There is a glut of people who are dying to fund business plans. Especially now, as starting a business online becomes less and less expensive, people require less money from investors, so investors have to look harder for startups to fund.

The problem is that people only want to fund good business ideas. It’s very hard to tell if an idea is stupendous. But it is easy to tell if an idea is terrible. And it’s easy to tell if you are pitching your idea for a company in an incompetent way.

Of course, there are a lot of resources online to help you get started with a business plan and a pitch. Entrepreneur.com is full of great resources. Pamela Slim’s blog, Escape from Cubicle Nation is a great community for getting moral support to make the leap into entrepreneurship. And Guy Kawasaki has a classic list of ways to screw up your pitch.

To get funding, you need to know how much money you require to execute the business idea. If you need a lot of money you need to go to a venture capital firm. If you only need a little money (e.g. $50,000) you can go to an angel fund. Guy Kawasaki lists ways you can get to a venture capitalist, and Paul Graham has an essay on how to fund a company on a shoestring.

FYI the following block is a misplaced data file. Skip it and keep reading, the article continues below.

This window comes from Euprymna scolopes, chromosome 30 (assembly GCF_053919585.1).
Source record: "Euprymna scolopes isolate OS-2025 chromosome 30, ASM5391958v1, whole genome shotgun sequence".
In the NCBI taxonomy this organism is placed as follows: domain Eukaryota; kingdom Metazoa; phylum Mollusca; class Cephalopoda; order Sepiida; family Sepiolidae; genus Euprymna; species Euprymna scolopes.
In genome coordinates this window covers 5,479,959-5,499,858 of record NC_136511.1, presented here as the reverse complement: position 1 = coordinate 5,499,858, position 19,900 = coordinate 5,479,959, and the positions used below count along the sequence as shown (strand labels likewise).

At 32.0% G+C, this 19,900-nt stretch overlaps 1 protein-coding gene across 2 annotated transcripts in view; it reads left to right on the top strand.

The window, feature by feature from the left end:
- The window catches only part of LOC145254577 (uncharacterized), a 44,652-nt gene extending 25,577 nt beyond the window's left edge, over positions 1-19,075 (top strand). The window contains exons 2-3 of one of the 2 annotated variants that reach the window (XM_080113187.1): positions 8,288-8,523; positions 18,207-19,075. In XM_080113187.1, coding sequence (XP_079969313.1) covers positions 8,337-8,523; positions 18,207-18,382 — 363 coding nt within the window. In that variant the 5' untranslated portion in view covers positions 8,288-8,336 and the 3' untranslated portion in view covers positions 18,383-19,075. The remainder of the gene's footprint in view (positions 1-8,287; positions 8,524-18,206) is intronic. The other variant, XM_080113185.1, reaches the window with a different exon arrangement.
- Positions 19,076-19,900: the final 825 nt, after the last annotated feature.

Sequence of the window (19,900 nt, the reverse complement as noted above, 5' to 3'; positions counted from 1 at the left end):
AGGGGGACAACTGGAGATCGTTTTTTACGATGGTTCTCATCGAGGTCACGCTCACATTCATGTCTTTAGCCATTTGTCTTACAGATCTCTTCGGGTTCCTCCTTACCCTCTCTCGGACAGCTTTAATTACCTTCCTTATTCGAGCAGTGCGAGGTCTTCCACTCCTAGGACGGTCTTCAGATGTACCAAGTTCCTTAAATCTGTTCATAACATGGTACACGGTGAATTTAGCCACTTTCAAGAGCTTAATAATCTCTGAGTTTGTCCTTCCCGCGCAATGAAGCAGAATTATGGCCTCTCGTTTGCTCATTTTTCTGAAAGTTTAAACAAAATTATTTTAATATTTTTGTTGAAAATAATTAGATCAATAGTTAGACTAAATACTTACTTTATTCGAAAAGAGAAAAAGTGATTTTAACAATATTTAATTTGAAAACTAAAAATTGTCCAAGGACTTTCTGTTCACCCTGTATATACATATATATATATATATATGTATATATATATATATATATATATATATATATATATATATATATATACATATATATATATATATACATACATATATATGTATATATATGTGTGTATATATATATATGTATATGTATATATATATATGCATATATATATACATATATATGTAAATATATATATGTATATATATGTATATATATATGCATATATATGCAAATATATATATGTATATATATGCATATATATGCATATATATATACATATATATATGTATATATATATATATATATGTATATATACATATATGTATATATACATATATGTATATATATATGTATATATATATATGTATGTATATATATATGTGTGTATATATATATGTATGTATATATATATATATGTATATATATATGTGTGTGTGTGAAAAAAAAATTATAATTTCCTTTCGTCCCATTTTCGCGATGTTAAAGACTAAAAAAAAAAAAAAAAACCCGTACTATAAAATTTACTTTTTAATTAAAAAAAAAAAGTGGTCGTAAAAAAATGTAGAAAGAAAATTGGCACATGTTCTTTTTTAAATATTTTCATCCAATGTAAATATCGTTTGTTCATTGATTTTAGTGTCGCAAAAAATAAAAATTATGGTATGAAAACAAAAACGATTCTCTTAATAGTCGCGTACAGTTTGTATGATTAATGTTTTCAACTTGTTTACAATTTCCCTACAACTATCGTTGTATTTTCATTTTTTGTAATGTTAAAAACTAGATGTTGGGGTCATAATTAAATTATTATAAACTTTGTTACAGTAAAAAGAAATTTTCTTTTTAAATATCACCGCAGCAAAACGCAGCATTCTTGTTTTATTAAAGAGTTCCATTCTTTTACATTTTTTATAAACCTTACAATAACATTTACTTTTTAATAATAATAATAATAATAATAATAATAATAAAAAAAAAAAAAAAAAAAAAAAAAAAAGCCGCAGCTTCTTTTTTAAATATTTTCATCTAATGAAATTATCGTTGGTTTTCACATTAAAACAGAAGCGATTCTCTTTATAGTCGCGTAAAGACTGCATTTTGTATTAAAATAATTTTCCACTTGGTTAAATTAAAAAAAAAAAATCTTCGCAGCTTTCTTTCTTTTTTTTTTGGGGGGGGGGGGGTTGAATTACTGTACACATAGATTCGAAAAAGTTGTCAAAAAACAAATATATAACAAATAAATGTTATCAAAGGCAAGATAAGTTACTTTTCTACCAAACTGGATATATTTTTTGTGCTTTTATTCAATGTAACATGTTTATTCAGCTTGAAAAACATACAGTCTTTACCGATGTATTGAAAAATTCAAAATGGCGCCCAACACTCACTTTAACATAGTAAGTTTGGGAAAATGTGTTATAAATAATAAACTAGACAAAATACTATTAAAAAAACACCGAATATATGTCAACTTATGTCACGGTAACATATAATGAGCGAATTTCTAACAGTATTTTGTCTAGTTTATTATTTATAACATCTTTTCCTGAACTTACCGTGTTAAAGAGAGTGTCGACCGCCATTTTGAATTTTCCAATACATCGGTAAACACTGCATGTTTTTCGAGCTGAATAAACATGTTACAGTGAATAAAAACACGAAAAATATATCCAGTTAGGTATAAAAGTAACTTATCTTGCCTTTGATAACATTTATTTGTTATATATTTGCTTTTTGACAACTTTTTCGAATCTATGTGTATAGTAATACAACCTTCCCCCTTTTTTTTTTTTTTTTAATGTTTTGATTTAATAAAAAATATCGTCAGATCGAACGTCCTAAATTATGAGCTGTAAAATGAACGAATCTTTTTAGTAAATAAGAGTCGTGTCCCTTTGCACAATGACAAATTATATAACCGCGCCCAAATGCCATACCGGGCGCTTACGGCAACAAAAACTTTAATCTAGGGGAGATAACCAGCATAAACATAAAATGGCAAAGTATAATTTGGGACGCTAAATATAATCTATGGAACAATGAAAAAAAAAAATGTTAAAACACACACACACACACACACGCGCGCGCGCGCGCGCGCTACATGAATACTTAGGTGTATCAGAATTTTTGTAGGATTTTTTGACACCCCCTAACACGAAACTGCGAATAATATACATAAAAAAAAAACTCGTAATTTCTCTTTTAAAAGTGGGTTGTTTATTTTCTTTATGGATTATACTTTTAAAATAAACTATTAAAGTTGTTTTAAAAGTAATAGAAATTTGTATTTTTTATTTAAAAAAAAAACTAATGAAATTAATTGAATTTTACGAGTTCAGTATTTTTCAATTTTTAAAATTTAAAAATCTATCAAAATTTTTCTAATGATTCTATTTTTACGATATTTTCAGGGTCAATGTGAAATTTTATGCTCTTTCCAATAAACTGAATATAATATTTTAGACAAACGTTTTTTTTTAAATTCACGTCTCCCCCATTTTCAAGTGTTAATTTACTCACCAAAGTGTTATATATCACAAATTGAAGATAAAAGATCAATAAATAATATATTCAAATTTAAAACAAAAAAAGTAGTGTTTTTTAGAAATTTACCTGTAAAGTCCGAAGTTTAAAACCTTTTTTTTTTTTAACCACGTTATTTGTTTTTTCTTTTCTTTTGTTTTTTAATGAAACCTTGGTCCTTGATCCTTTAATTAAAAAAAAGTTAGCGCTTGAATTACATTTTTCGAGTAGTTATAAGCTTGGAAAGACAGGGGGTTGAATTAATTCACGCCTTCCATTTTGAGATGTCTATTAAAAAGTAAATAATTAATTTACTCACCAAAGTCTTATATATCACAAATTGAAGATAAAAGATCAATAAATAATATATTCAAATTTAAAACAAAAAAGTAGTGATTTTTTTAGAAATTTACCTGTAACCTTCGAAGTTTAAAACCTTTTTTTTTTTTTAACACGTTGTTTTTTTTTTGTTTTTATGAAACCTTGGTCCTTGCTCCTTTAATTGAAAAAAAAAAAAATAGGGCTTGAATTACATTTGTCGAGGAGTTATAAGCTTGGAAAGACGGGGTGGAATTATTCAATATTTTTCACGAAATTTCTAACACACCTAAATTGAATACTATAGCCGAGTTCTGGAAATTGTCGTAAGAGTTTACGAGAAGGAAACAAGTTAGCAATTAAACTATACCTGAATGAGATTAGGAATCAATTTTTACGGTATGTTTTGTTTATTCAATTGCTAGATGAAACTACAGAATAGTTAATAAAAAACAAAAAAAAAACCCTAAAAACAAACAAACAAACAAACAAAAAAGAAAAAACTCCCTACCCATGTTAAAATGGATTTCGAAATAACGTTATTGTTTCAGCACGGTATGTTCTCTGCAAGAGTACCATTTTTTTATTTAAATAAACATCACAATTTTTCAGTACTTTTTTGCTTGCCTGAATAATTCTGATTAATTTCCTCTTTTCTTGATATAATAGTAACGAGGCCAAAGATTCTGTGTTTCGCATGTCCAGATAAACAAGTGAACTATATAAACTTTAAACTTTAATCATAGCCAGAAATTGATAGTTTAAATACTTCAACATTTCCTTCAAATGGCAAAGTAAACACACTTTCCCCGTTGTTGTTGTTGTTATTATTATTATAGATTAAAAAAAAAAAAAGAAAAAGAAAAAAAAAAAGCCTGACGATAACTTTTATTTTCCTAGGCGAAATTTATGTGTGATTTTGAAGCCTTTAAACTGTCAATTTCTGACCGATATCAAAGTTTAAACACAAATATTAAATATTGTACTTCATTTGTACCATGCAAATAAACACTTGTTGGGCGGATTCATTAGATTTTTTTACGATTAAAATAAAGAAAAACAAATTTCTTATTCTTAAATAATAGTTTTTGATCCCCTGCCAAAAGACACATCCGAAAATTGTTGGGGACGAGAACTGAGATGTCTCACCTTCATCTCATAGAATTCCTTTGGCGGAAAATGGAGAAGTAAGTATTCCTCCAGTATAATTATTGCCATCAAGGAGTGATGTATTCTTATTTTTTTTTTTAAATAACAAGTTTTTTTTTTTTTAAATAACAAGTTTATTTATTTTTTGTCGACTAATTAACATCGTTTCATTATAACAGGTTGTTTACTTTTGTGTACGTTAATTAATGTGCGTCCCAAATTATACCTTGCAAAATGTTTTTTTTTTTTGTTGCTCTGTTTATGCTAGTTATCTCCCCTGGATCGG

But to make any of this work, you need a plan that is good enough to make people who know business plans think, “Hm. I wonder if this will work?” So you need a great elevator pitch — the one-minute summary of why your idea is good — and you need a smart business plan that you can send to potential investors.

This week’s Coachology will match you with an angel fund manager, Teresa Esser. She oversees Silicon Pastures, a group that funds early stage startups. She wrote Venture Cafe, a book about entrepreneurship, and she teaches entrepreneurship at the University of Wisconsin. Teresa will help you sharpen your elevator pitch and business plan so you can land the angel funding you’re looking for.

To work with Teresa, email three sentences to me about the business idea you have. The deadline for sending an email is Sunday, April 8.